If you were a child in America anytime between the ’60s and ’90s, there’s a certain man in a red sweater who was probably there for you.
Fred Rogers, better known as the one and only Mr. Rogers, spent over four decades hosting educational TV programs for kids. In 1969, the same year PBS was founded, he appeared before the U.S. Senate Commerce Committee and gave a moving speech on what publicly funded TV programs could offer.
Of course, all this talk about public TV feels more important than ever, given the Trump Administration’s plans to eliminate the Corporation for Public Broadcasting (which funds PBS, where Sesame Street still airs, despite the show being sold to HBO) as well as three other independent agencies for culture and the arts.
In Mr. Roger’s speech from the late 1960s, he touches on the importance of his own programs, which deal with the “inner dramas” of childhood in a way that can’t be done with privately funded cartoons airing elsewhere, he said.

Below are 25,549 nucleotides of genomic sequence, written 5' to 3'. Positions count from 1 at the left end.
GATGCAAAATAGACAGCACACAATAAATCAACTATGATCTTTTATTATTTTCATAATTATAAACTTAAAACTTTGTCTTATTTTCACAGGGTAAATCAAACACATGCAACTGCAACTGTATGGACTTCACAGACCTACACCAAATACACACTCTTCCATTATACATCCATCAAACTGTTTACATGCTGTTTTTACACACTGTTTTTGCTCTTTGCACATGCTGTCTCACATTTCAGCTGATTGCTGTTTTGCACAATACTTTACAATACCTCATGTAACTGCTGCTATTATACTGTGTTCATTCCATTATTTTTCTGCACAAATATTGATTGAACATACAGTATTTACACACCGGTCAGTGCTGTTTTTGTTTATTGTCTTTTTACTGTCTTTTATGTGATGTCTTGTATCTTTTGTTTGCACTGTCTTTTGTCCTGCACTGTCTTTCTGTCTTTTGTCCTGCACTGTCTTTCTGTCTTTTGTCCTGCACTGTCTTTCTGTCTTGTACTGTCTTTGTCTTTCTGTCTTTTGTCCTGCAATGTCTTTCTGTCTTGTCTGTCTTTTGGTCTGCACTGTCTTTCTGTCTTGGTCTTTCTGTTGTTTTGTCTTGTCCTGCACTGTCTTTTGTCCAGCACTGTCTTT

“We don’t need to bop someone over the head to make drama on the screen,” he told the committee. “We deal with such things as getting a haircut or the feelings about brothers and sisters or the kind of anger that arises in simple family situations. And we speak to it constructively.”
The beloved TV host seems ahead of his time, explaining exactly why the physical health of children isn’t the only thing to be worried about.
“I feel that if we, in public television, can only make it clear that feelings are mentionable and manageable,” he said. “We will have done a great service for mental health.”
The song he later recites will literally melt your heart. We still miss you, Mr. Rogers.